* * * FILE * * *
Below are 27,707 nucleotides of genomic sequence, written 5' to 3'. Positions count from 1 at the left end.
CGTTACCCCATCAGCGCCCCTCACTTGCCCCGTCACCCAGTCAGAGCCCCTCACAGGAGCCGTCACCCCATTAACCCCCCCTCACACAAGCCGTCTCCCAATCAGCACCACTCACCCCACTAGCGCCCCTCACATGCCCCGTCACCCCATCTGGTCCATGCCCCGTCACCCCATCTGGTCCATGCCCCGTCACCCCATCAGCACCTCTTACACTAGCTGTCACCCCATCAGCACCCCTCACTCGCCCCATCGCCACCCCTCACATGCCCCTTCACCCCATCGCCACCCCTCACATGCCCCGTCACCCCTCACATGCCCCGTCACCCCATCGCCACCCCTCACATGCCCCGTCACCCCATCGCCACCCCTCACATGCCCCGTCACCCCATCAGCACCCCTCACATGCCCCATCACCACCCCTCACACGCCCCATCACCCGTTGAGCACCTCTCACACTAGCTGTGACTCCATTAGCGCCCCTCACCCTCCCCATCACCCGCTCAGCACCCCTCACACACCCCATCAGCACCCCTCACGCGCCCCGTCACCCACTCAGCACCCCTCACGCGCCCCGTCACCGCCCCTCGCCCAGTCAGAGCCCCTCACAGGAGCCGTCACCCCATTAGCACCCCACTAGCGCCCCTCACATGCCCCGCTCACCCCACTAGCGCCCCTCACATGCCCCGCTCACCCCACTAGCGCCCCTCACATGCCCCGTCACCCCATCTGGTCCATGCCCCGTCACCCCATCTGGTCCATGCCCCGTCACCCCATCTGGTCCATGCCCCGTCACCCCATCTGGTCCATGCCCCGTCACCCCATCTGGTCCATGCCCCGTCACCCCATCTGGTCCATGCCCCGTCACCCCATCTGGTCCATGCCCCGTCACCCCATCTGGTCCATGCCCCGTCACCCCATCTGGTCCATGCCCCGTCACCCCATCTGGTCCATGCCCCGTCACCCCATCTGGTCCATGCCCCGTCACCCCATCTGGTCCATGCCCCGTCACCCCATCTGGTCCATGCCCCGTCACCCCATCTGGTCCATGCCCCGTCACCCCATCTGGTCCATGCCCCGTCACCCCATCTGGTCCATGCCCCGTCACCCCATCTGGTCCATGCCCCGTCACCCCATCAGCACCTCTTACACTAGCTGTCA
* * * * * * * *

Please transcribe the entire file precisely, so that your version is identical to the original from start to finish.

Below are 27,707 nucleotides of genomic sequence, written 5' to 3'. Positions count from 1 at the left end.
CGTTACCCCATCAGCGCCCCTCACTTGCCCCGTCACCCAGTCAGAGCCCCTCACAGGAGCCGTCACCCCATTAACCCCCCCTCACACAAGCCGTCTCCCAATCAGCACCACTCACCCCACTAGCGCCCCTCACATGCCCCGTCACCCCATCTGGTCCATGCCCCGTCACCCCATCTGGTCCATGCCCCGTCACCCCATCAGCACCTCTTACACTAGCTGTCACCCCATCAGCACCCCTCACTCGCCCCATCGCCACCCCTCACATGCCCCTTCACCCCATCGCCACCCCTCACATGCCCCGTCACCCCTCACATGCCCCGTCACCCCATCGCCACCCCTCACATGCCCCGTCACCCCATCGCCACCCCTCACATGCCCCGTCACCCCATCAGCACCCCTCACATGCCCCATCACCACCCCTCACACGCCCCATCACCCGTTGAGCACCTCTCACACTAGCTGTGACTCCATTAGCGCCCCTCACCCTCCCCATCACCCGCTCAGCACCCCTCACACACCCCATCAGCACCCCTCACGCGCCCCGTCACCCACTCAGCACCCCTCACGCGCCCCGTCACCGCCCCTCGCCCAGTCAGAGCCCCTCACAGGAGCCGTCACCCCATTAGCACCCCACTAGCGCCCCTCACATGCCCCGCTCACCCCACTAGCGCCCCTCACATGCCCCGCTCACCCCACTAGCGCCCCTCACATGCCCCGTCACCCCATCTGGTCCATGCCCCGTCACCCCATCTGGTCCATGCCCCGTCACCCCATCTGGTCCATGCCCCGTCACCCCATCTGGTCCATGCCCCGTCACCCCATCTGGTCCATGCCCCGTCACCCCATCTGGTCCATGCCCCGTCACCCCATCTGGTCCATGCCCCGTCACCCCATCTGGTCCATGCCCCGTCACCCCATCTGGTCCATGCCCCGTCACCCCATCTGGTCCATGCCCCGTCACCCCATCTGGTCCATGCCCCGTCACCCCATCTGGTCCATGCCCCGTCACCCCATCTGGTCCATGCCCCGTCACCCCATCTGGTCCATGCCCCGTCACCCCATCTGGTCCATGCCCCGTCACCCCATCTGGTCCATGCCCCGTCACCCCATCTGGTCCATGCCCCGTCACCCCATCAGCACCTCTTACACTAGCTGTCA